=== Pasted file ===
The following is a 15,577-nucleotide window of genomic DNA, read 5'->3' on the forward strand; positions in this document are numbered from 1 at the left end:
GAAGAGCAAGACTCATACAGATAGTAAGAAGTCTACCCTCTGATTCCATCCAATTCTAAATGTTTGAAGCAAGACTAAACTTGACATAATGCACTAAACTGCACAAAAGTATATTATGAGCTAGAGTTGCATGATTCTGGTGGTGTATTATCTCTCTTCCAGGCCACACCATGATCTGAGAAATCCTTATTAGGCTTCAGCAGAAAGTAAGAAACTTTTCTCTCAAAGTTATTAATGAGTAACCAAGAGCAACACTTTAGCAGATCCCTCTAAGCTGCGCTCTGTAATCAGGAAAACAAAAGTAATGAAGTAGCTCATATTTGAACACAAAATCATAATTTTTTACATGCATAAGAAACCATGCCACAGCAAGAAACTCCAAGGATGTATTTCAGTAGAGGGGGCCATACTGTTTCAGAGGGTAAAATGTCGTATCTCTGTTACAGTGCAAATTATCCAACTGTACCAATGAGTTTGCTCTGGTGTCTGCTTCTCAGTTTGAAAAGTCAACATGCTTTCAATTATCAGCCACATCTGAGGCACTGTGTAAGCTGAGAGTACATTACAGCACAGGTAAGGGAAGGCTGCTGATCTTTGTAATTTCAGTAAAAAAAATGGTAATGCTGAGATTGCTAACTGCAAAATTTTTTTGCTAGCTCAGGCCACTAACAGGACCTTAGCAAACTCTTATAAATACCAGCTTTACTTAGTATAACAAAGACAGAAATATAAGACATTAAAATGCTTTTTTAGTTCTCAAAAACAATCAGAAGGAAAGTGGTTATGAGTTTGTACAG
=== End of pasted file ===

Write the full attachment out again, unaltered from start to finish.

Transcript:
The following is a 15,577-nucleotide window of genomic DNA, read 5'->3' on the forward strand; positions in this document are numbered from 1 at the left end:
GAAGAGCAAGACTCATACAGATAGTAAGAAGTCTACCCTCTGATTCCATCCAATTCTAAATGTTTGAAGCAAGACTAAACTTGACATAATGCACTAAACTGCACAAAAGTATATTATGAGCTAGAGTTGCATGATTCTGGTGGTGTATTATCTCTCTTCCAGGCCACACCATGATCTGAGAAATCCTTATTAGGCTTCAGCAGAAAGTAAGAAACTTTTCTCTCAAAGTTATTAATGAGTAACCAAGAGCAACACTTTAGCAGATCCCTCTAAGCTGCGCTCTGTAATCAGGAAAACAAAAGTAATGAAGTAGCTCATATTTGAACACAAAATCATAATTTTTTACATGCATAAGAAACCATGCCACAGCAAGAAACTCCAAGGATGTATTTCAGTAGAGGGGGCCATACTGTTTCAGAGGGTAAAATGTCGTATCTCTGTTACAGTGCAAATTATCCAACTGTACCAATGAGTTTGCTCTGGTGTCTGCTTCTCAGTTTGAAAAGTCAACATGCTTTCAATTATCAGCCACATCTGAGGCACTGTGTAAGCTGAGAGTACATTACAGCACAGGTAAGGGAAGGCTGCTGATCTTTGTAATTTCAGTAAAAAAAATGGTAATGCTGAGATTGCTAACTGCAAAATTTTTTTGCTAGCTCAGGCCACTAACAGGACCTTAGCAAACTCTTATAAATACCAGCTTTACTTAGTATAACAAAGACAGAAATATAAGACATTAAAATGCTTTTTTAGTTCTCAAAAACAATCAGAAGGAAAGTGGTTATGAGTTTGTACAG